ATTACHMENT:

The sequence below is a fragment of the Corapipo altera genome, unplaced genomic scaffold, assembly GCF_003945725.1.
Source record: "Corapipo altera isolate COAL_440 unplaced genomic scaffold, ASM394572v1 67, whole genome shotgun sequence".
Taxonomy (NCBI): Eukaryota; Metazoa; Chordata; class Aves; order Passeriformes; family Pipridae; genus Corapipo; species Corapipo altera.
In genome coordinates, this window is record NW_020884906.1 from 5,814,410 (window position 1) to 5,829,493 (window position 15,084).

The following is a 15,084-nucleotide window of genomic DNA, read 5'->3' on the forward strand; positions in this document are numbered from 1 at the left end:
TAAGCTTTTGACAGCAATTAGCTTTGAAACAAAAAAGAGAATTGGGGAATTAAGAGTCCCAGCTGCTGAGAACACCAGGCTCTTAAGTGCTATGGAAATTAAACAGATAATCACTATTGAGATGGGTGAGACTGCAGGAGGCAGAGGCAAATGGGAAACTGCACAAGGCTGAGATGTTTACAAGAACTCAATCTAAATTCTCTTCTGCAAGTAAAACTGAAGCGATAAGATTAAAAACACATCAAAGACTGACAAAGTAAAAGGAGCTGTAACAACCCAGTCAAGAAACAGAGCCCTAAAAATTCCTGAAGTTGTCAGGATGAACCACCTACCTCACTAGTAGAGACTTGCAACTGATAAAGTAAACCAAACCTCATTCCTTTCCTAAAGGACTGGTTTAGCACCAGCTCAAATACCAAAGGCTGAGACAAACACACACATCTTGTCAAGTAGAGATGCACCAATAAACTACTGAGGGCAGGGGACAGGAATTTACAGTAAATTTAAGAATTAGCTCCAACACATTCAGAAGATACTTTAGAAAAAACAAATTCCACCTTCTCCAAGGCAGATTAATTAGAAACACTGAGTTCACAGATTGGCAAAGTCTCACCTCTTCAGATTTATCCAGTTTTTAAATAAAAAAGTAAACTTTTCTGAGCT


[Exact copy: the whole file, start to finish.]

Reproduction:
The sequence below is a fragment of the Corapipo altera genome, unplaced genomic scaffold, assembly GCF_003945725.1.
Source record: "Corapipo altera isolate COAL_440 unplaced genomic scaffold, ASM394572v1 67, whole genome shotgun sequence".
Taxonomy (NCBI): Eukaryota; Metazoa; Chordata; class Aves; order Passeriformes; family Pipridae; genus Corapipo; species Corapipo altera.
In genome coordinates, this window is record NW_020884906.1 from 5,814,410 (window position 1) to 5,829,493 (window position 15,084).

The following is a 15,084-nucleotide window of genomic DNA, read 5'->3' on the forward strand; positions in this document are numbered from 1 at the left end:
TAAGCTTTTGACAGCAATTAGCTTTGAAACAAAAAAGAGAATTGGGGAATTAAGAGTCCCAGCTGCTGAGAACACCAGGCTCTTAAGTGCTATGGAAATTAAACAGATAATCACTATTGAGATGGGTGAGACTGCAGGAGGCAGAGGCAAATGGGAAACTGCACAAGGCTGAGATGTTTACAAGAACTCAATCTAAATTCTCTTCTGCAAGTAAAACTGAAGCGATAAGATTAAAAACACATCAAAGACTGACAAAGTAAAAGGAGCTGTAACAACCCAGTCAAGAAACAGAGCCCTAAAAATTCCTGAAGTTGTCAGGATGAACCACCTACCTCACTAGTAGAGACTTGCAACTGATAAAGTAAACCAAACCTCATTCCTTTCCTAAAGGACTGGTTTAGCACCAGCTCAAATACCAAAGGCTGAGACAAACACACACATCTTGTCAAGTAGAGATGCACCAATAAACTACTGAGGGCAGGGGACAGGAATTTACAGTAAATTTAAGAATTAGCTCCAACACATTCAGAAGATACTTTAGAAAAAACAAATTCCACCTTCTCCAAGGCAGATTAATTAGAAACACTGAGTTCACAGATTGGCAAAGTCTCACCTCTTCAGATTTATCCAGTTTTTAAATAAAAAAGTAAACTTTTCTGAGCT